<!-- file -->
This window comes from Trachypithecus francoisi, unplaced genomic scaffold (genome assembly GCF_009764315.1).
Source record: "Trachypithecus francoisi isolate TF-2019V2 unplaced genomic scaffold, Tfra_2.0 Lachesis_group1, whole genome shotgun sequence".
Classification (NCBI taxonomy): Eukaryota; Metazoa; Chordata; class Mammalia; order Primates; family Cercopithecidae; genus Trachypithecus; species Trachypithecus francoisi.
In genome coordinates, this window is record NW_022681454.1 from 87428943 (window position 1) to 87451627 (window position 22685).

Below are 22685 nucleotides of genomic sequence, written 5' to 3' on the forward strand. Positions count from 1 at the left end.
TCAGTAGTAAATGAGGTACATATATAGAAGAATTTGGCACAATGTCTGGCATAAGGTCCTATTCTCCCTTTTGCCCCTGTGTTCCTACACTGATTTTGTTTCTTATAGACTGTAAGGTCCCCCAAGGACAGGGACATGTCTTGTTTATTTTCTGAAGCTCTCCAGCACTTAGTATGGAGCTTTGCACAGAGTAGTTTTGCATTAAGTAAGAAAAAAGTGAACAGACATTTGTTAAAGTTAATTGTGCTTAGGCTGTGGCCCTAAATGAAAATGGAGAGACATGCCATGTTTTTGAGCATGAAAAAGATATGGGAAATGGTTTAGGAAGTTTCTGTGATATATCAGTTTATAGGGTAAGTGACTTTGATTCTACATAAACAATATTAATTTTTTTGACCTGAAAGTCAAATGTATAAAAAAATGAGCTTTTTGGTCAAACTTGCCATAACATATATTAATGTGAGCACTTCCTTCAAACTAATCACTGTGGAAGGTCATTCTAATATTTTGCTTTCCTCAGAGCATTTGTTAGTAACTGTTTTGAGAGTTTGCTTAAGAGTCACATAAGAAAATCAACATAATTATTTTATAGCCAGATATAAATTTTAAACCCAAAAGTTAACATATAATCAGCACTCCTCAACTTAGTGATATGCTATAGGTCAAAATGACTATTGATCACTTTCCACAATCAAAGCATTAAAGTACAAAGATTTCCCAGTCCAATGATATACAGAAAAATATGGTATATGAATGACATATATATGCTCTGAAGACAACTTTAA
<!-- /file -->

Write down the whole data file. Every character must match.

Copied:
This window comes from Trachypithecus francoisi, unplaced genomic scaffold (genome assembly GCF_009764315.1).
Source record: "Trachypithecus francoisi isolate TF-2019V2 unplaced genomic scaffold, Tfra_2.0 Lachesis_group1, whole genome shotgun sequence".
Classification (NCBI taxonomy): Eukaryota; Metazoa; Chordata; class Mammalia; order Primates; family Cercopithecidae; genus Trachypithecus; species Trachypithecus francoisi.
In genome coordinates, this window is record NW_022681454.1 from 87428943 (window position 1) to 87451627 (window position 22685).

Below are 22685 nucleotides of genomic sequence, written 5' to 3' on the forward strand. Positions count from 1 at the left end.
TCAGTAGTAAATGAGGTACATATATAGAAGAATTTGGCACAATGTCTGGCATAAGGTCCTATTCTCCCTTTTGCCCCTGTGTTCCTACACTGATTTTGTTTCTTATAGACTGTAAGGTCCCCCAAGGACAGGGACATGTCTTGTTTATTTTCTGAAGCTCTCCAGCACTTAGTATGGAGCTTTGCACAGAGTAGTTTTGCATTAAGTAAGAAAAAAGTGAACAGACATTTGTTAAAGTTAATTGTGCTTAGGCTGTGGCCCTAAATGAAAATGGAGAGACATGCCATGTTTTTGAGCATGAAAAAGATATGGGAAATGGTTTAGGAAGTTTCTGTGATATATCAGTTTATAGGGTAAGTGACTTTGATTCTACATAAACAATATTAATTTTTTTGACCTGAAAGTCAAATGTATAAAAAAATGAGCTTTTTGGTCAAACTTGCCATAACATATATTAATGTGAGCACTTCCTTCAAACTAATCACTGTGGAAGGTCATTCTAATATTTTGCTTTCCTCAGAGCATTTGTTAGTAACTGTTTTGAGAGTTTGCTTAAGAGTCACATAAGAAAATCAACATAATTATTTTATAGCCAGATATAAATTTTAAACCCAAAAGTTAACATATAATCAGCACTCCTCAACTTAGTGATATGCTATAGGTCAAAATGACTATTGATCACTTTCCACAATCAAAGCATTAAAGTACAAAGATTTCCCAGTCCAATGATATACAGAAAAATATGGTATATGAATGACATATATATGCTCTGAAGACAACTTTAA